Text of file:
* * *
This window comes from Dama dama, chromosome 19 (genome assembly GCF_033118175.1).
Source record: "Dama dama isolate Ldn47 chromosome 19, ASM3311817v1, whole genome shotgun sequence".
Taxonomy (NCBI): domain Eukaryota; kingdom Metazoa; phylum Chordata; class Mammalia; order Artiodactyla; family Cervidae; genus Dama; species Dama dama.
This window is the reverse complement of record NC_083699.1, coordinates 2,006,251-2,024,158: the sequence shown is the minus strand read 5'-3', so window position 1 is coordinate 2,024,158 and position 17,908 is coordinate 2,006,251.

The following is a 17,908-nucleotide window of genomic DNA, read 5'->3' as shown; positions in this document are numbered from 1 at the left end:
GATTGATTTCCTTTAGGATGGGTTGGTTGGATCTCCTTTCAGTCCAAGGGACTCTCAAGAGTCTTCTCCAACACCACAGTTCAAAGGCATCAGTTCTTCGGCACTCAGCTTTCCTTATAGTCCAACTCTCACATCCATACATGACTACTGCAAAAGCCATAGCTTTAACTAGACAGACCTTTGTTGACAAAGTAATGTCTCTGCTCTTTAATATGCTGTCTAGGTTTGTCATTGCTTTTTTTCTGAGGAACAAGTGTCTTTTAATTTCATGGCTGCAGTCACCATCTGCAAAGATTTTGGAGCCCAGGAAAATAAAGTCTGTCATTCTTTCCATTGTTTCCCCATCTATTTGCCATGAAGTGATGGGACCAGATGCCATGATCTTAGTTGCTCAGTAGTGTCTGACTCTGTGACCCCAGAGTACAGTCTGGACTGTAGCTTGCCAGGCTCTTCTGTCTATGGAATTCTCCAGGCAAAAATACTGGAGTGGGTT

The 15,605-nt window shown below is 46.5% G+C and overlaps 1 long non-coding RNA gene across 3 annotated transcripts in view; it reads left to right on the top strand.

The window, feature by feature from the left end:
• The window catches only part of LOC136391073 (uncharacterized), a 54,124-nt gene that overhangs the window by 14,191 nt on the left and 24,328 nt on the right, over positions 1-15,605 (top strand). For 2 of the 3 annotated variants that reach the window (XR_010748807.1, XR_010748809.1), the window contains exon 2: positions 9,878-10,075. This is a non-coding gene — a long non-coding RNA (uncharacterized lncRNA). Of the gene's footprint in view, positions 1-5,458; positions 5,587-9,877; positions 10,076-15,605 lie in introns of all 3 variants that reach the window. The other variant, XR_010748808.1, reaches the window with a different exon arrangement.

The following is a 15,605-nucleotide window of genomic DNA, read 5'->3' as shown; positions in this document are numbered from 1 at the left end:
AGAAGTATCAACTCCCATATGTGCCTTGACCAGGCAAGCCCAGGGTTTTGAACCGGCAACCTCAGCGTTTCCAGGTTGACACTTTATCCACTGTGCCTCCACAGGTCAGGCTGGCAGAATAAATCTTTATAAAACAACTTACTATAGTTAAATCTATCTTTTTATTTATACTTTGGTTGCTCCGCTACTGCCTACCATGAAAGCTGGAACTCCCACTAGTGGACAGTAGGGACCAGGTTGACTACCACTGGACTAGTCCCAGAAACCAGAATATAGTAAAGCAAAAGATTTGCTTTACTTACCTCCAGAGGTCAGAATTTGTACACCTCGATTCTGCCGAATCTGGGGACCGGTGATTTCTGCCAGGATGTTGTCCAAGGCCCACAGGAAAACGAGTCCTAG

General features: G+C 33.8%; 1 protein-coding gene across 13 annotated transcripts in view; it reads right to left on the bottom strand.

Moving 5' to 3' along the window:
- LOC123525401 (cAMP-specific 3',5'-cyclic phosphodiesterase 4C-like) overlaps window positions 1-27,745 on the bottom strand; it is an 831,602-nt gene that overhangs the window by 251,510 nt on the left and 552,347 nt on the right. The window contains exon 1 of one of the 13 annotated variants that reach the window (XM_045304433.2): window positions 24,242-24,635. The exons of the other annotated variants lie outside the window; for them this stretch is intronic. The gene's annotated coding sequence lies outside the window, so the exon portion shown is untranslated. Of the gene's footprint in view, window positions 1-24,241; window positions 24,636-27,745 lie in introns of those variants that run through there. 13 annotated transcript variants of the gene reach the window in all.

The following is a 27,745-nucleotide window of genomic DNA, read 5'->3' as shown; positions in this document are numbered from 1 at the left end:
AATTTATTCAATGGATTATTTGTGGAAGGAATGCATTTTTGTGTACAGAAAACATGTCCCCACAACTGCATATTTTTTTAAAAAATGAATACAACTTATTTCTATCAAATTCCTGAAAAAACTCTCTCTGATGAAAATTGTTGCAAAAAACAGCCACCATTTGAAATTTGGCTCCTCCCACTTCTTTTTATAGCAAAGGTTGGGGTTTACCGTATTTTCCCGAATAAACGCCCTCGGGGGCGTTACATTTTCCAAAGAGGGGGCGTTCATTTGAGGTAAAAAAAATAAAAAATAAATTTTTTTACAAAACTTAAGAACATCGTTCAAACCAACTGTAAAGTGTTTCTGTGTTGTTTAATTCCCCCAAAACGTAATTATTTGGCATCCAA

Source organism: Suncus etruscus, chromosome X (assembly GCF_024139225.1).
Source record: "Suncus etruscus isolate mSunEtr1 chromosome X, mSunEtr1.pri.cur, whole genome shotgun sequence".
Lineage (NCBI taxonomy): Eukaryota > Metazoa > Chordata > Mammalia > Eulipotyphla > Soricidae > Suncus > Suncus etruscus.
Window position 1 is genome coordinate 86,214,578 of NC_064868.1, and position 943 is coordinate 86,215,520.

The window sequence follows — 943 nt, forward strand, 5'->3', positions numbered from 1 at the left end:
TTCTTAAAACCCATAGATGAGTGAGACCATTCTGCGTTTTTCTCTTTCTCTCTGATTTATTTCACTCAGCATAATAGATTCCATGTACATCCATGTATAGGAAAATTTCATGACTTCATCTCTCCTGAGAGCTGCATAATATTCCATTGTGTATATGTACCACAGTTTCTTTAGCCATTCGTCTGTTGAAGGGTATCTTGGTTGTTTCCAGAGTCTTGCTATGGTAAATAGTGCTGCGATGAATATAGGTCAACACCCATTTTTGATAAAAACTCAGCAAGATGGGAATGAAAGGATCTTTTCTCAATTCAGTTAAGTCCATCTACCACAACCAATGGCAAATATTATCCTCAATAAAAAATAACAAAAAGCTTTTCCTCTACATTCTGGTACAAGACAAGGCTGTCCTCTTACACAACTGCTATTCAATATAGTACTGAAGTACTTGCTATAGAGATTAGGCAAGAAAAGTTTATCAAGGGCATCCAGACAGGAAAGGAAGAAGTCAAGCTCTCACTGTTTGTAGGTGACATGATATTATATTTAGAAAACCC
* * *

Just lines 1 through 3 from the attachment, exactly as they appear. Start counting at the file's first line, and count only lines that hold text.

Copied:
This window comes from Dama dama, chromosome 19 (genome assembly GCF_033118175.1).
Source record: "Dama dama isolate Ldn47 chromosome 19, ASM3311817v1, whole genome shotgun sequence".
Taxonomy (NCBI): domain Eukaryota; kingdom Metazoa; phylum Chordata; class Mammalia; order Artiodactyla; family Cervidae; genus Dama; species Dama dama.